p. When the expression "tare" is used, we refer to a round container in which
the calibrated masses (weights) are placed before the weighing. Taring devices are
constructed with loops or hooks on the top so that they can be lifted off or
suspended above the pan so that masses can be added to or taken from the container.
The taring device permits setting the balance readout to zero even when an empty
container (tare) on the pan. The readout then becomes a direct indication of the
net weight of the material placed in the container. By use of a taring device, you
eliminate the necessity for making two weighings and subtracting the tare weight
from the gross weight to determine the net weight. After you zero the balance by
removing the appropriate tare discs stored in tie drawer beneath the pan shown in
Figure 5B, the containers placed on the pan for zero are tared and become a "part
of the balance."
q. You use the front panel knobs (9.1g, 1g, and 10g) shown in Figure 5A, to
add calibrated weights to, or remove them from the weight measurement arm. One of
the knobs which is not shown in Figure 5A is the arrestment knob, shown in Figures
5B, and 6.
This control arrests (secures) or releases the balance pan.
the digitizer control shown in the illustration to move the optical scale line,
which is just below the reference gap into the gap, and to center this scale line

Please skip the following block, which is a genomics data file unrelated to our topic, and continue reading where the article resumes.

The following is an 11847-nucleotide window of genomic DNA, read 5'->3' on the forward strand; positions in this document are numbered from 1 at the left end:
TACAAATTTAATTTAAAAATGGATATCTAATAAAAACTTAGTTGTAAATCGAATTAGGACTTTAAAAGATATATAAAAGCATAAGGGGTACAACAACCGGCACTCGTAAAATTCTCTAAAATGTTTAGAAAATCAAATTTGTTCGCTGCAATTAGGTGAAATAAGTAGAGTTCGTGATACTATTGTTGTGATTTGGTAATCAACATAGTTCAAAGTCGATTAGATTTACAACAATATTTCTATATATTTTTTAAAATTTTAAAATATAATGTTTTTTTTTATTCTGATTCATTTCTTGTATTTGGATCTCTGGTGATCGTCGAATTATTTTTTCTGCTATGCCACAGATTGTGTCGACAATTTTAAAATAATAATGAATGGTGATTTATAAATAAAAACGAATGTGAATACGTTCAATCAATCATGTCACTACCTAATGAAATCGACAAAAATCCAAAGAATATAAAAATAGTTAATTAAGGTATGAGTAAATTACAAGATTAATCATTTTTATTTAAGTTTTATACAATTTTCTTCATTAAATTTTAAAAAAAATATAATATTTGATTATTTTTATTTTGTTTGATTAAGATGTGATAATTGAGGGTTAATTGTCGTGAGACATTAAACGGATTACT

in the reference gap.
Additional information on balance construction is included
in the explanation on balance operating theory.
and 6 is typical of the substitution type balances. Although many new variations
lever called the balance beam has the unknown mass suspended from one end and the
standard suspended from the other.
state by bringing the center of gravity directly underneath the pivot, shown in
Figure 6, and by making the pivot area as small as possible (a few thousandths of
an inch). Under these conditions, any small weight difference between the unknown
and standard masses results in a large beam deflection (rotation), and the beam
angle deflection becomes a sensitive indication of equality (or inequality). The
mass of the standard is changed by manipulating the controls in Figure 5A, marked
"10G" (grams), "1G," and "0.1G," and the digitizer drum until an equality is